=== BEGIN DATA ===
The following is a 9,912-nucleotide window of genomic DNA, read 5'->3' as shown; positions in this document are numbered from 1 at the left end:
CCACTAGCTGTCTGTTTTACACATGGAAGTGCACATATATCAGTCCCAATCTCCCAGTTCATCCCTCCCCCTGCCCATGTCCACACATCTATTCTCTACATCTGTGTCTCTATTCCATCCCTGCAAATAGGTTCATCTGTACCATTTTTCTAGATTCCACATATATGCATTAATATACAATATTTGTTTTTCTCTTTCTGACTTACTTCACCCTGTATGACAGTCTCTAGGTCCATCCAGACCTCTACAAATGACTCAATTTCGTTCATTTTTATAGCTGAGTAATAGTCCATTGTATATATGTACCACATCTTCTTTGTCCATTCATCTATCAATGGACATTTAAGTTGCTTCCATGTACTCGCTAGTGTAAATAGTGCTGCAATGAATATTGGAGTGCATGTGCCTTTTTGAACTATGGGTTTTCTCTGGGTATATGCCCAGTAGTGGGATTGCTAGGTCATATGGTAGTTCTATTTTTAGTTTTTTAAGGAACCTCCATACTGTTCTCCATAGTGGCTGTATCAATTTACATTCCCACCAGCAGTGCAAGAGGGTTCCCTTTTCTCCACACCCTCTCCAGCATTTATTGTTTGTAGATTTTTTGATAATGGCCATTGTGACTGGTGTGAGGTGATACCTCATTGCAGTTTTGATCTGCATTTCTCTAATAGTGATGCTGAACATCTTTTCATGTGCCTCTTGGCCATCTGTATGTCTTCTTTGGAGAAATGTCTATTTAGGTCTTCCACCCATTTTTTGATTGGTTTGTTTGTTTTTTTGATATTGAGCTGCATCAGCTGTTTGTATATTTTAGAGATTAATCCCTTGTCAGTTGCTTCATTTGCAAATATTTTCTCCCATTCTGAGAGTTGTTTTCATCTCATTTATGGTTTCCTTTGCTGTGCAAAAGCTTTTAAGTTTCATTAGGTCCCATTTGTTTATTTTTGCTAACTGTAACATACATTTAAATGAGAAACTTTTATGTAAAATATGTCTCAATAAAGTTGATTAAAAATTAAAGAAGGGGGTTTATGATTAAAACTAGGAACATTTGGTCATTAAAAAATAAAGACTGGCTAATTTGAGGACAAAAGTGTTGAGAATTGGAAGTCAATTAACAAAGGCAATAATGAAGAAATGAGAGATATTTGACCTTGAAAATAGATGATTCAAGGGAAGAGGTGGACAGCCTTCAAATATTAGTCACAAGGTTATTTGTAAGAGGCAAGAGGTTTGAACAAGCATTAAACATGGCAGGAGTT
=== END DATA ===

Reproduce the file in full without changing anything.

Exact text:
The following is a 9,912-nucleotide window of genomic DNA, read 5'->3' as shown; positions in this document are numbered from 1 at the left end:
CCACTAGCTGTCTGTTTTACACATGGAAGTGCACATATATCAGTCCCAATCTCCCAGTTCATCCCTCCCCCTGCCCATGTCCACACATCTATTCTCTACATCTGTGTCTCTATTCCATCCCTGCAAATAGGTTCATCTGTACCATTTTTCTAGATTCCACATATATGCATTAATATACAATATTTGTTTTTCTCTTTCTGACTTACTTCACCCTGTATGACAGTCTCTAGGTCCATCCAGACCTCTACAAATGACTCAATTTCGTTCATTTTTATAGCTGAGTAATAGTCCATTGTATATATGTACCACATCTTCTTTGTCCATTCATCTATCAATGGACATTTAAGTTGCTTCCATGTACTCGCTAGTGTAAATAGTGCTGCAATGAATATTGGAGTGCATGTGCCTTTTTGAACTATGGGTTTTCTCTGGGTATATGCCCAGTAGTGGGATTGCTAGGTCATATGGTAGTTCTATTTTTAGTTTTTTAAGGAACCTCCATACTGTTCTCCATAGTGGCTGTATCAATTTACATTCCCACCAGCAGTGCAAGAGGGTTCCCTTTTCTCCACACCCTCTCCAGCATTTATTGTTTGTAGATTTTTTGATAATGGCCATTGTGACTGGTGTGAGGTGATACCTCATTGCAGTTTTGATCTGCATTTCTCTAATAGTGATGCTGAACATCTTTTCATGTGCCTCTTGGCCATCTGTATGTCTTCTTTGGAGAAATGTCTATTTAGGTCTTCCACCCATTTTTTGATTGGTTTGTTTGTTTTTTTGATATTGAGCTGCATCAGCTGTTTGTATATTTTAGAGATTAATCCCTTGTCAGTTGCTTCATTTGCAAATATTTTCTCCCATTCTGAGAGTTGTTTTCATCTCATTTATGGTTTCCTTTGCTGTGCAAAAGCTTTTAAGTTTCATTAGGTCCCATTTGTTTATTTTTGCTAACTGTAACATACATTTAAATGAGAAACTTTTATGTAAAATATGTCTCAATAAAGTTGATTAAAAATTAAAGAAGGGGGTTTATGATTAAAACTAGGAACATTTGGTCATTAAAAAATAAAGACTGGCTAATTTGAGGACAAAAGTGTTGAGAATTGGAAGTCAATTAACAAAGGCAATAATGAAGAAATGAGAGATATTTGACCTTGAAAATAGATGATTCAAGGGAAGAGGTGGACAGCCTTCAAATATTAGTCACAAGGTTATTTGTAAGAGGCAAGAGGTTTGAACAAGCATTAAACATGGCAGGAGTT